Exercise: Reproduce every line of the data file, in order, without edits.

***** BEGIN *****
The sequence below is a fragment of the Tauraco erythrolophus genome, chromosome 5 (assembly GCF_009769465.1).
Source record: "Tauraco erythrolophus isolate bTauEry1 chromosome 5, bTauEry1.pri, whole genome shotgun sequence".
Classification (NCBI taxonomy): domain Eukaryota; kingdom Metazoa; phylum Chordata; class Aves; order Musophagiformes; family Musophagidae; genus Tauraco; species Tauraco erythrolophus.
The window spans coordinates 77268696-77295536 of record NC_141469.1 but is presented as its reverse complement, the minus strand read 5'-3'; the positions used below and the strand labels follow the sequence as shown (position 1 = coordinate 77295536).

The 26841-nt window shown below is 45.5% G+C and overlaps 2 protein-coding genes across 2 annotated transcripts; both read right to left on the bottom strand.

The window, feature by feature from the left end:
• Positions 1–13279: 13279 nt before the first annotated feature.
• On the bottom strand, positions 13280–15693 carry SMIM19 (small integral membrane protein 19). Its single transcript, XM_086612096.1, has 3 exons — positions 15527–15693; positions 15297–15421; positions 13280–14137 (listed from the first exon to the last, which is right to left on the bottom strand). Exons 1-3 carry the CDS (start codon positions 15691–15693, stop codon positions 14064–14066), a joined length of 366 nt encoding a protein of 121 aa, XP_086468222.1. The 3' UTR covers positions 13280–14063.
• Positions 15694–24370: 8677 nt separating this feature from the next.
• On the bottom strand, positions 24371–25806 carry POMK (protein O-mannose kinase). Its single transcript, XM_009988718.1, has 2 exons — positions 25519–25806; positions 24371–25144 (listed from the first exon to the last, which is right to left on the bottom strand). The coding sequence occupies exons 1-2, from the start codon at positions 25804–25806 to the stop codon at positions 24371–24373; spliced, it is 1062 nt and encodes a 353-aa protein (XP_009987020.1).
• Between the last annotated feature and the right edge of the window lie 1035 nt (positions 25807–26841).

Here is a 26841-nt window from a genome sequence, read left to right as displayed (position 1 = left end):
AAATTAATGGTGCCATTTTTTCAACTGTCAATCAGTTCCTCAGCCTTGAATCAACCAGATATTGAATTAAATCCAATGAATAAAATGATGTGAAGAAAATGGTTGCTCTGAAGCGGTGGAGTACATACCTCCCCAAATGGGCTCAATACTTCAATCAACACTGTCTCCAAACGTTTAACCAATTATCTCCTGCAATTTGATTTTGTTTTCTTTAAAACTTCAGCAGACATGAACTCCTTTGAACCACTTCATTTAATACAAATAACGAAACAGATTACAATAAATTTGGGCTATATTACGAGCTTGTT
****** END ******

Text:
The sequence below is a fragment of the Tauraco erythrolophus genome, chromosome 5 (assembly GCF_009769465.1).
Source record: "Tauraco erythrolophus isolate bTauEry1 chromosome 5, bTauEry1.pri, whole genome shotgun sequence".
Classification (NCBI taxonomy): domain Eukaryota; kingdom Metazoa; phylum Chordata; class Aves; order Musophagiformes; family Musophagidae; genus Tauraco; species Tauraco erythrolophus.
The window spans coordinates 77268696-77295536 of record NC_141469.1 but is presented as its reverse complement, the minus strand read 5'-3'; the positions used below and the strand labels follow the sequence as shown (position 1 = coordinate 77295536).

The 26841-nt window shown below is 45.5% G+C and overlaps 2 protein-coding genes across 2 annotated transcripts; both read right to left on the bottom strand.

The window, feature by feature from the left end:
• Positions 1–13279: 13279 nt before the first annotated feature.
• On the bottom strand, positions 13280–15693 carry SMIM19 (small integral membrane protein 19). Its single transcript, XM_086612096.1, has 3 exons — positions 15527–15693; positions 15297–15421; positions 13280–14137 (listed from the first exon to the last, which is right to left on the bottom strand). Exons 1-3 carry the CDS (start codon positions 15691–15693, stop codon positions 14064–14066), a joined length of 366 nt encoding a protein of 121 aa, XP_086468222.1. The 3' UTR covers positions 13280–14063.
• Positions 15694–24370: 8677 nt separating this feature from the next.
• On the bottom strand, positions 24371–25806 carry POMK (protein O-mannose kinase). Its single transcript, XM_009988718.1, has 2 exons — positions 25519–25806; positions 24371–25144 (listed from the first exon to the last, which is right to left on the bottom strand). The coding sequence occupies exons 1-2, from the start codon at positions 25804–25806 to the stop codon at positions 24371–24373; spliced, it is 1062 nt and encodes a 353-aa protein (XP_009987020.1).
• Between the last annotated feature and the right edge of the window lie 1035 nt (positions 25807–26841).

Here is a 26841-nt window from a genome sequence, read left to right as displayed (position 1 = left end):
AAATTAATGGTGCCATTTTTTCAACTGTCAATCAGTTCCTCAGCCTTGAATCAACCAGATATTGAATTAAATCCAATGAATAAAATGATGTGAAGAAAATGGTTGCTCTGAAGCGGTGGAGTACATACCTCCCCAAATGGGCTCAATACTTCAATCAACACTGTCTCCAAACGTTTAACCAATTATCTCCTGCAATTTGATTTTGTTTTCTTTAAAACTTCAGCAGACATGAACTCCTTTGAACCACTTCATTTAATACAAATAACGAAACAGATTACAATAAATTTGGGCTATATTACGAGCTTGTT